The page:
Start your visit to Whitehorse with a tour of this National Historic Site—the largest stern-wheeler ever to ply the waters of the Yukon, the SS Klondike, which is dry-docked along 2nd Avenue at the south end of town (867/667-3910, mid-May–mid-Sept. daily 9:30 a.m.–5 p.m., $6.05 per person for the tour).
Launched in 1929 and rebuilt after it sank in 1936, the Klondike made 15 round-trips a season, requiring one and a half days and 40 cords of wood for the downstream trip to Dawson, four and a half days and 120 cords back to Whitehorse.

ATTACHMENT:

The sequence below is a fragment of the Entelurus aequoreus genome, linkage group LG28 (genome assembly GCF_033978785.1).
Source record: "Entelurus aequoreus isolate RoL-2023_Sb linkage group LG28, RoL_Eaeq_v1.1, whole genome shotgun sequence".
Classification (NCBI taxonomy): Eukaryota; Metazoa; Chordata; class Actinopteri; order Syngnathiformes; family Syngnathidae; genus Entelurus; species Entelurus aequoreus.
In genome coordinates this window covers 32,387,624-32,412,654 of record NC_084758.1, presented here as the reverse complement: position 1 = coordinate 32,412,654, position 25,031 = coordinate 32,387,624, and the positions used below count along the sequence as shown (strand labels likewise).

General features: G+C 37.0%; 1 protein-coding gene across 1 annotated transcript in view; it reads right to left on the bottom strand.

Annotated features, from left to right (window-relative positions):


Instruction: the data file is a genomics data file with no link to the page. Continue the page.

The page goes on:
The Klondike is beautifully and authentically restored, right down to the 1937 Life magazines and the food stains on the waiters’ white coats. Bridges erected along the road to Dawson in the mid-1950s blocked the steamer’s passage and she has sat in the same spot since her last run in 1955.
The best way to learn about the vessel and her colorful history is by joining a tour that runs every 30 minutes, proceeding from the boiler, freight, and engine deck, up to the dining room and first-class cabins, and finally up to the bridge.
© Andrew Hempstead, from Moon Western Canada, 3rd Edition